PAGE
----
So, I suppose this is more my venting than anything, but bear with me nonetheless.
I've a few patterns that I've designed, most of which are available for free but still my designs nonetheless, to which I specifiy that they're for personal use only and not for resale. This does mean, on my end, that I tend to search etsy, zibbet etc to see if that's actually happening, that there aren't people selling my designs.
On occasion, there will be someone selling an FO from one of my designs, and I politely let them know what's what and the item(s) are usually taken down with no issue. That's fine.
But, recently, I did find an item in question, wrote to the seller, and even though she did take it down, her defense to allowing it for sale was a) she designs patterns herself and doesn't care if people sell the FO's, and b) "It's not like you are selling on Etsy." (her words.)
REALLY? What difference does any of that make?
First of all, whether you allow people to sell finished items from your own designs (free or purchased) is your decision as a designer, since you hold the rights to that pattern. Each designer does. Just because you allow sales from your patterns doesn't mean all designers do.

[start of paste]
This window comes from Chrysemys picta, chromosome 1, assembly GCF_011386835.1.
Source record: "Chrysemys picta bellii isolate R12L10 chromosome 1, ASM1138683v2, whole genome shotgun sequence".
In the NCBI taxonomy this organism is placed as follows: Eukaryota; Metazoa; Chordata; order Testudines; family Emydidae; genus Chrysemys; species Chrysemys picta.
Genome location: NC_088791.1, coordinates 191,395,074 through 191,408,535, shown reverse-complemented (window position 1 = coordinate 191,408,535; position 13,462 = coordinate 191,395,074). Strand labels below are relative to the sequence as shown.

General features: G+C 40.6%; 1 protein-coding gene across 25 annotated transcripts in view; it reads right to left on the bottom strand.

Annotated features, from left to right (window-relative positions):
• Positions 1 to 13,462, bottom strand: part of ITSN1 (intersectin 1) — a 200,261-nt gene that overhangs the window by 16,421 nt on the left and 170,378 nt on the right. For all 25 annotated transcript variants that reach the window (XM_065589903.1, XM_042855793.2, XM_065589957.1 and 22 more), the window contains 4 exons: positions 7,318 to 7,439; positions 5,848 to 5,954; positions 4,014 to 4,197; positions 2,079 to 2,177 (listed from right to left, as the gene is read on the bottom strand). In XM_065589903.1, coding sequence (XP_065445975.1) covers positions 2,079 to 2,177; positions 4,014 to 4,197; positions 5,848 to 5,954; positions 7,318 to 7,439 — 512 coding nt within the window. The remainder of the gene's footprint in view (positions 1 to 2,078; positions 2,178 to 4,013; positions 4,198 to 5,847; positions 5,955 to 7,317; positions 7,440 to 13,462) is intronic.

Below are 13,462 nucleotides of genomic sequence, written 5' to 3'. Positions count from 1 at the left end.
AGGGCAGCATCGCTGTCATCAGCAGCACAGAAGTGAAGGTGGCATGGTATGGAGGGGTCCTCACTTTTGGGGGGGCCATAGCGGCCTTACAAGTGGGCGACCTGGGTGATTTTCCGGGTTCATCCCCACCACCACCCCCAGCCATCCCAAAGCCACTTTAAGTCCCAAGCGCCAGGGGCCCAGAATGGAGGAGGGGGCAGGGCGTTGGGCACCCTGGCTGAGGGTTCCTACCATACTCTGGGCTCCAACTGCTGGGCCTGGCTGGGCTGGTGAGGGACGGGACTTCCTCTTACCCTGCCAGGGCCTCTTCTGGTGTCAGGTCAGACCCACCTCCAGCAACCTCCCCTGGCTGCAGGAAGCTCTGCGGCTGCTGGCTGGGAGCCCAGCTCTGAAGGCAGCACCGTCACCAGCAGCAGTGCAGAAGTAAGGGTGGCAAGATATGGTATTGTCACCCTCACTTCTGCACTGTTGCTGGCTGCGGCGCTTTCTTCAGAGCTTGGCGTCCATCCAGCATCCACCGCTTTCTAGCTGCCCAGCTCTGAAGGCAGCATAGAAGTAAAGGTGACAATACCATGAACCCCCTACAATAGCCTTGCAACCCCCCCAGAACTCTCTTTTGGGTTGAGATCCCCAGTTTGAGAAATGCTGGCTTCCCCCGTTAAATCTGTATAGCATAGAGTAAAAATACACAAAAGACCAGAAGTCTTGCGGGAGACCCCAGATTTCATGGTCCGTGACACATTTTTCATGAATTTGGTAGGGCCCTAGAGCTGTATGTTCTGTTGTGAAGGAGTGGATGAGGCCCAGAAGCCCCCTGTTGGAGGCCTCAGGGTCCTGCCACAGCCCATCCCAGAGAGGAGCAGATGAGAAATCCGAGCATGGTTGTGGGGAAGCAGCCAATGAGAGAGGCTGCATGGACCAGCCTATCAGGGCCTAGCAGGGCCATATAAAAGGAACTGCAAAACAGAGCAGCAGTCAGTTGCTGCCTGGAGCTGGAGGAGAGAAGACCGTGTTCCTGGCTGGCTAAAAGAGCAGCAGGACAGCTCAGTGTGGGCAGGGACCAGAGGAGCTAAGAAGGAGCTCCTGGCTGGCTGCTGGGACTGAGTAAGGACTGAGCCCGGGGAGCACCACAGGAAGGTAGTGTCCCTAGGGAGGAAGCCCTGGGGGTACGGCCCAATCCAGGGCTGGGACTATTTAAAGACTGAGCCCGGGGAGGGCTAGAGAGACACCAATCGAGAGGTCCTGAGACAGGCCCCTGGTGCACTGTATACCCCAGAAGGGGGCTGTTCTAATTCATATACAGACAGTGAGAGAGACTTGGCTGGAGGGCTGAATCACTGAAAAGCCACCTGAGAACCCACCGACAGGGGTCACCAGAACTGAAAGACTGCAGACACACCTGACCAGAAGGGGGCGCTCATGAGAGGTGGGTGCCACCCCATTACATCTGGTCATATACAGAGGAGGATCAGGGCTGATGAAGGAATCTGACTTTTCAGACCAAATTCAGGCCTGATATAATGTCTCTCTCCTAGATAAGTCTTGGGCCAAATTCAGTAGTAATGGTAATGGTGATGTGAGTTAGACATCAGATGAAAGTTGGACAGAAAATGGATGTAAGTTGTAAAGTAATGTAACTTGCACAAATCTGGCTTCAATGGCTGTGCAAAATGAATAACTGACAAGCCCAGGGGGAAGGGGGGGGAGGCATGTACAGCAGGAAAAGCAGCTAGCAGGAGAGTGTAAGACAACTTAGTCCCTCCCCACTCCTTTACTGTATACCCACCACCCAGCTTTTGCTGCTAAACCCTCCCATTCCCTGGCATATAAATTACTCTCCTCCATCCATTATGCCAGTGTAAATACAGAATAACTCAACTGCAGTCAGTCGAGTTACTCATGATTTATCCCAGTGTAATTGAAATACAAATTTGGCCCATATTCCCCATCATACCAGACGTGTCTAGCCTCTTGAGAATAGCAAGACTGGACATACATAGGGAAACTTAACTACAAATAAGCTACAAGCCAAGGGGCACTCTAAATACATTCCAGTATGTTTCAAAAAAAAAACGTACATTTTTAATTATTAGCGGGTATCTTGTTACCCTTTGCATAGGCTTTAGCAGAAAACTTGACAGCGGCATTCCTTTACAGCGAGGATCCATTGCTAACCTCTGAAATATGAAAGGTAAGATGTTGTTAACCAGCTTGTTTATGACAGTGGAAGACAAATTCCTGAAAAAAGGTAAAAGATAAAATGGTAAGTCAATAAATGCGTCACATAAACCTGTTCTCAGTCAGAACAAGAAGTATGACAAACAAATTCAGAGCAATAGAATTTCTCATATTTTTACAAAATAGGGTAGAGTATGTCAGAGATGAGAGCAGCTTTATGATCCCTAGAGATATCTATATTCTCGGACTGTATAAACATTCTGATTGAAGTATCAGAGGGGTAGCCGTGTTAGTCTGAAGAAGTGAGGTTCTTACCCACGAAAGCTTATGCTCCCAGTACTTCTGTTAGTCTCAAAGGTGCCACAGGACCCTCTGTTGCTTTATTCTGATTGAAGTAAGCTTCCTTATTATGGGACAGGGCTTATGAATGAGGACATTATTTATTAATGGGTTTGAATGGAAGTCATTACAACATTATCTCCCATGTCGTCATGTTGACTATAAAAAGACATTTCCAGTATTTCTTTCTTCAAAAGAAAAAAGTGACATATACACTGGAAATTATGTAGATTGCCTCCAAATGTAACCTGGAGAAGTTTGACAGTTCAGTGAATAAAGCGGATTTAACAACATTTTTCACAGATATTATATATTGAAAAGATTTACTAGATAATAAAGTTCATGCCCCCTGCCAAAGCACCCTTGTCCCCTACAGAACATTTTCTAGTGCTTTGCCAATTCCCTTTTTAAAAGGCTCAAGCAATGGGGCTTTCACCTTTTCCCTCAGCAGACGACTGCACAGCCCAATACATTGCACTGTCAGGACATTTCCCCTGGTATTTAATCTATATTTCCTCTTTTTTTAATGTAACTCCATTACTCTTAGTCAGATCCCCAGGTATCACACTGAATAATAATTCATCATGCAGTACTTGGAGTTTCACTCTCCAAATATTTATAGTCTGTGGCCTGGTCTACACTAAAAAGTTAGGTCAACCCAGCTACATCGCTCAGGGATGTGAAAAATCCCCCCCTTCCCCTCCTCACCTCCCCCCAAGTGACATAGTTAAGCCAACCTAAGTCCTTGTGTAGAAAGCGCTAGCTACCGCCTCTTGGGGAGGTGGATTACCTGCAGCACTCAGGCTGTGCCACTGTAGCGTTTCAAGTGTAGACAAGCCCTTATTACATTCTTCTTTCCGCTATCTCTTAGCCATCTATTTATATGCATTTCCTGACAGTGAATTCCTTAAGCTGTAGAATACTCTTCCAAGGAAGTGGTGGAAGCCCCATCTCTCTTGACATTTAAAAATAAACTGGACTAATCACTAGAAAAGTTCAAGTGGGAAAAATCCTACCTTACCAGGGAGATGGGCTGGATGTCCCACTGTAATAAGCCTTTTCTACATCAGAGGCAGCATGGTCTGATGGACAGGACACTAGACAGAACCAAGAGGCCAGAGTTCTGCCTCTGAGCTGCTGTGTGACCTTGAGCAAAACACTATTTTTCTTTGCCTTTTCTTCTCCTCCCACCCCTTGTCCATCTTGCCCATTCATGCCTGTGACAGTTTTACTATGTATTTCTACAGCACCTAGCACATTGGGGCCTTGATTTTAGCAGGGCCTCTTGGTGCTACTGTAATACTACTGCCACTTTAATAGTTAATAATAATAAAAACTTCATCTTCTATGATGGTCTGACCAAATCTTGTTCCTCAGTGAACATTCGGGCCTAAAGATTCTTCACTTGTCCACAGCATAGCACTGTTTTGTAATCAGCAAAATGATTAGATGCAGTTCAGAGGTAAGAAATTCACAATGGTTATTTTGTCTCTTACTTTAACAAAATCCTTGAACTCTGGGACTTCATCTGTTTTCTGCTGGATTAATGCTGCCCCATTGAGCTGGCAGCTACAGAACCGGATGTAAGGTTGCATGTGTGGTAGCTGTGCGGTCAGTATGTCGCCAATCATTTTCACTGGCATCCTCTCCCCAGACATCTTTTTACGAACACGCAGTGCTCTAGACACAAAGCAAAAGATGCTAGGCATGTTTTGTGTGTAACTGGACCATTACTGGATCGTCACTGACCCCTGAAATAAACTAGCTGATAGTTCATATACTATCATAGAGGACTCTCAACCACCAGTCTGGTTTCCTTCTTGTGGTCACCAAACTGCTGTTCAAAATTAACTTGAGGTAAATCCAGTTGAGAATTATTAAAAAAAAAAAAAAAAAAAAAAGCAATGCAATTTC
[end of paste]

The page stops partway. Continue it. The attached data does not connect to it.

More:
Secondly, whether I have an active shop on a site or not, doesn't matter. If you don't have the right to distribute something, then you don't have the right to distribute it! A designer does not need to have an active store on every single selling site to enforce their policies on their designs.
If you wind up selling something made from someone else's design, and you honestly didn't believe you were doing something wrong, it's ok to admit that and just take the item down when the designer specifies it. But, to respond to a designer and not only admit that they've done something wrong, but to also try to justify it by suggesting they can do what they want because the designer doesn't sell there, well, that just doesn't hold water.
Anyway, vent over. Hopefully there's some clarity seen by this particular seller, and she'll rethink when trying to infringe on other people's original ideas.